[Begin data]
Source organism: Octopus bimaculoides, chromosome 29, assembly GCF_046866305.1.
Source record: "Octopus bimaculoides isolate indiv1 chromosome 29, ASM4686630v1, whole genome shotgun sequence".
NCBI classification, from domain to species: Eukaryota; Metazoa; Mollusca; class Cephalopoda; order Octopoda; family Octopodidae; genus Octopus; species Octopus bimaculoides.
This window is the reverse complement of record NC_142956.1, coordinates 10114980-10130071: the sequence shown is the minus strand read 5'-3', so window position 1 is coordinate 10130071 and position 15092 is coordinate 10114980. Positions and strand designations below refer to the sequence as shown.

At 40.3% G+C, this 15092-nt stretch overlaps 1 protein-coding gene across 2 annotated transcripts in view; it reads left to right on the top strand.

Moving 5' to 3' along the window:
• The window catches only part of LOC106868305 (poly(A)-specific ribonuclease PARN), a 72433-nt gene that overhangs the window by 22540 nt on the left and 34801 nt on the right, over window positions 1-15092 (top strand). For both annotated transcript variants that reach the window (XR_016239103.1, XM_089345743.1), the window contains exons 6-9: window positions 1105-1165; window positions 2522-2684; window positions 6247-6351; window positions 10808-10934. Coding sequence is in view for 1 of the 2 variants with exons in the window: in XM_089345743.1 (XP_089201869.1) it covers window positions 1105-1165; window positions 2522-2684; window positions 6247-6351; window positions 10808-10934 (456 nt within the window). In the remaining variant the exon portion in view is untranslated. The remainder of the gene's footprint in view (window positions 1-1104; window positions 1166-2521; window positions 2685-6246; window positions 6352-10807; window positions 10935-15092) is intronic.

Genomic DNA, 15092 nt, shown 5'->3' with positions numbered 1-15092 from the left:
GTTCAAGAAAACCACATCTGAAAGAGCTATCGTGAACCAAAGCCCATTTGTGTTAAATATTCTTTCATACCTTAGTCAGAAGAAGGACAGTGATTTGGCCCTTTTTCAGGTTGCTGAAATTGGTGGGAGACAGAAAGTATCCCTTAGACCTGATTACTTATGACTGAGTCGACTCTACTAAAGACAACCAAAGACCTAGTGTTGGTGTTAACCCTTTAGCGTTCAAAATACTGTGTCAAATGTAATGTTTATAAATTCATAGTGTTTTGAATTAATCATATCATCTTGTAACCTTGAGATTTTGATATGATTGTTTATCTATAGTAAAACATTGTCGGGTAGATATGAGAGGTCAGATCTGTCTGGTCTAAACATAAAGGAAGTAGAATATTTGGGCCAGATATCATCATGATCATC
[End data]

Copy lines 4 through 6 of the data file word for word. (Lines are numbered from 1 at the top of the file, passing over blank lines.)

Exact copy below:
This window is the reverse complement of record NC_142956.1, coordinates 10114980-10130071: the sequence shown is the minus strand read 5'-3', so window position 1 is coordinate 10130071 and position 15092 is coordinate 10114980. Positions and strand designations below refer to the sequence as shown.

At 40.3% G+C, this 15092-nt stretch overlaps 1 protein-coding gene across 2 annotated transcripts in view; it reads left to right on the top strand.

Moving 5' to 3' along the window: